Accidental death was not the only tragedy brought to Norwalk by the railroad. Trains transporting passengers from place to place also caused the rapid spread of diseases like Cholera. In 1854, a year after the railroad came to Norwalk, the disease made its final and most deadly appearance in the village.

William Wickham later described a deserted town, the inhabitants either gone to the country or hiding in their homes. Once again, the only sound in the village was the rumble of wagons carrying the dead to cemeteries. William recalled thirty-one names of those who perished from the disease, among this number were seven from one family. [3]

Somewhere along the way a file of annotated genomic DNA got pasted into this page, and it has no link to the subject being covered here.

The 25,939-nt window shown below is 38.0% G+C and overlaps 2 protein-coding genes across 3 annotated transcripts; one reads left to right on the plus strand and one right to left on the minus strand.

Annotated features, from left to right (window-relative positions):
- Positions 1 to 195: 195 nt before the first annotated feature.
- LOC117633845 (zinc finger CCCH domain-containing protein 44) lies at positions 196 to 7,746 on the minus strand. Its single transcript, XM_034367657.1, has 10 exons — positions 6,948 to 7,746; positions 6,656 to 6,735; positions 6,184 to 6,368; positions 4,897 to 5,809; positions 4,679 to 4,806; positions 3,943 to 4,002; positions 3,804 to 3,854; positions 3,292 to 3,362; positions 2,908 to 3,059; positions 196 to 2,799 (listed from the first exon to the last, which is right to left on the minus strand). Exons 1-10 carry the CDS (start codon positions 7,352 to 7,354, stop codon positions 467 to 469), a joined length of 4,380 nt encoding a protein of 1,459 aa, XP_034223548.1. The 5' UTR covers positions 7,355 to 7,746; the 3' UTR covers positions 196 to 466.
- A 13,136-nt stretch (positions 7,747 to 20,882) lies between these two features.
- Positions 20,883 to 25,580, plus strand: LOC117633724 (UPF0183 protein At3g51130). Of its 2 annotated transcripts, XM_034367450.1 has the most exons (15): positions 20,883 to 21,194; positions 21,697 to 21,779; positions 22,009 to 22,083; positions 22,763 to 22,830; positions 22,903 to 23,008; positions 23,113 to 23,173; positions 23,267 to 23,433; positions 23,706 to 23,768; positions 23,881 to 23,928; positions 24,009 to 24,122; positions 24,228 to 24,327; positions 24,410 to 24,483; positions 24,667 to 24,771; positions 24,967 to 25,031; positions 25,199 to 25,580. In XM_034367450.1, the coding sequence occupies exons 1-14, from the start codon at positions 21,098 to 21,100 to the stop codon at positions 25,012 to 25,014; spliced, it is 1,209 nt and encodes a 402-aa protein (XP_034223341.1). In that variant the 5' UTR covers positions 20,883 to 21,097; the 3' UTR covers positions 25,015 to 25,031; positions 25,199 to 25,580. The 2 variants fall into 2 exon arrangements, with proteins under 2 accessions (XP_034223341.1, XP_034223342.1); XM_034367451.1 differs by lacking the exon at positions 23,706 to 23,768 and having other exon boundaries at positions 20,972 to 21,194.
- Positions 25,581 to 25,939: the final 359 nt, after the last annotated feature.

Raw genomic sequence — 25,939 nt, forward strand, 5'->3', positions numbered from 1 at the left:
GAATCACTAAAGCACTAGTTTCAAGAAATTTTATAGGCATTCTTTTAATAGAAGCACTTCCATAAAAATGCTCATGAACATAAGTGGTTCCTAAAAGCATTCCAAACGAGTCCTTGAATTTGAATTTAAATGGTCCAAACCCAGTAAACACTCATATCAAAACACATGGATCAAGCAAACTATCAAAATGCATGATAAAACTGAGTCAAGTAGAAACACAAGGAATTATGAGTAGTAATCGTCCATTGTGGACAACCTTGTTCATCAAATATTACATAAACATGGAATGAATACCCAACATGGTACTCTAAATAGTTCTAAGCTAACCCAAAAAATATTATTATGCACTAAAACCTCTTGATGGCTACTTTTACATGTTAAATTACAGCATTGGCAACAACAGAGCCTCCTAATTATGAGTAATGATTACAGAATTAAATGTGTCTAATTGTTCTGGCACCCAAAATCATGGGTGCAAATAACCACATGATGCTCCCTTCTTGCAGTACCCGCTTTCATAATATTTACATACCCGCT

Another witness to those terrible days later remembered the valiant women who cared for the sick at great risk to themselves.     Cholera broke out virulently in Norwalk in 1854. The town was nearly deserted. But some there were who stayed; and some of these women made it their business to nurse the stricken ones. Some have been named to me: “Grandma Mason, mother of Sarah Mason the teacher; Mrs. John Green, mother of Miss Rilla Green; Lizzie Higgins and Mary Higgins Farr. They literally took their lives in their hands. Lizzie Higgins was very ill with it; Mrs. C.L. Boalt had her brought to her home and nursed her back to health. Mary Higgins Farr worked until worn out. The doctor said she must quit and go away. She replied that she was needed. I think she was dead the night of the next day. She was, even before the cholera, much beloved for her womanliness and her works. She was a daughter of Judge Higgins and the wife of Joseph M. Farr; Lizzie Higgins was afterwards his wife. [4]